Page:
decided: October 24, 1979.
PHILLIP W. THORNBURG AND VIRGINIA THORNBURG, PETITIONERS
COMMONWEALTH OF PENNSYLVANIA, DEPARTMENT OF PUBLIC WELFARE, RESPONDENT
Appeal from the Order of the Department of Public Welfare in case of Appeal of Phillip E. Thornburg and Virginia Thornburg, dated June 7, 1977.
Lucinda A. Bush, with her Mark A. Senick, for appellants.
Linda M. Gunn, Assistant Attorney General, with her Edward P. Carey, Assistant Attorney General, for appellee.
Judges Crumlish, Jr., DiSalle and Craig, sitting as a panel of three. Opinion by Judge Craig.
[ 46 Pa. Commw. Page 593]
Phillip and Virginia Thornburg appeal from a decision of the Department of Public Welfare (DPW) affirming the denial of their request for benefits under the Aid to Families with Dependent Children (AFDC) program.
The Thornburgs (claimants) applied for assistance under 55 Pa. Code § 153.43(a)(3) which accords AFDC eligibility to children deprived of parental support or care if either parent has a physical or mental incapacity.*fn1
DPW regulations provide the requirements for a finding of physical incapacity, as follows:
Physical or mental incapacity exists when either one of the parents living with the child has a physical or mental defect, illness, or impairment which substantially reduces or eliminates the ability of the parent to support or care for the child. The incapacity must be proved. (Emphasis added.)
55 Pa. Code § 153.43(c)
[ 46 Pa. Commw. Page 594]
Another regulation at 55 Pa. Code § 153.44(c)(2)(i) provides that an impairment, to be one which substantially reduces the parent's ability to support or care for the children, must be found to have "more than just a minor effect" on the parent's abilities.
Claimants allege the existence of evidence indicating that Mrs. Thornburg was incapacitated under the law because she suffered from constant severe headaches which resulted in a reduction of her ability to support or care for her two children.
However, Mrs. Thornburg's own testimony substantially supports the hearing examiner's findings, that:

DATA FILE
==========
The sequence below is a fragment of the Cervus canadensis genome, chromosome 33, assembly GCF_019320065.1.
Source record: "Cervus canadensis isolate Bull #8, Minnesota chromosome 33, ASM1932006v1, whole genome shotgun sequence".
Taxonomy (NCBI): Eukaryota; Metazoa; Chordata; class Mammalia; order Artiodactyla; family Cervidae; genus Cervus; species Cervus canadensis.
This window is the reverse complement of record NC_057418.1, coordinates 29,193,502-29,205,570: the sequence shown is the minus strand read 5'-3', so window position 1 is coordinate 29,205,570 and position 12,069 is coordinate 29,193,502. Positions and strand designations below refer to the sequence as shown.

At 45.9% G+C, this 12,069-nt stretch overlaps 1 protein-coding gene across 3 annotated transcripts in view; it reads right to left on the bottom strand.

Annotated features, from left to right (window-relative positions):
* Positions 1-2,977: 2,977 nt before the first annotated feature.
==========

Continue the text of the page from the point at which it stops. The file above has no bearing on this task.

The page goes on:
7. She testified that when the severe headaches occur, she usually manages the children as best as she can, by trying to lie down when they are napping.
8. Since Mr. Thornburg began work in the fall of 1976, he has stayed home from work five or six times to care for the children because of his wife's headaches.
9. No one else assisted Mrs. Thornburg in the care of her children.
Claimant also testified that, when she participated in a nurse's aide training program, which she was forced to quit because she lost the services of her babysitter, the severity of her headaches diminished. Claimant was participating in the program on the advice of her doctor.
The hearing examiner therefore concluded that claimant's ability to support and care for her family had not been substantially reduced by her headaches and therefore claimant was not incapacitated under the regulations.
[ 46 Pa. Commw. Page 595]
The hearing examiner's determinations were based on substantial evidence and were in accordance with the law. Therefore we affirm DPW's decision.
We also deny claimant's request for a remand on the ground that an answer to a question in the transcript had been omitted because it was inaudible at the hearing.
The record is not so defective as to preclude understanding; moreover, because there is substantial evidence in the record for our review, the omission is not critical. Therefore a remand for a clarification of the answer is unnecessary. Palmer v. Department of Public Welfare, 5 Pa. Commonwealth Ct. 407, 291 A.2d 313 (1972).
And Now, this 24th day of October, 1979, the order of the Pennsylvania Department of Public Welfare, dated May 31, 1977, denying claimants' appeal, is affirmed.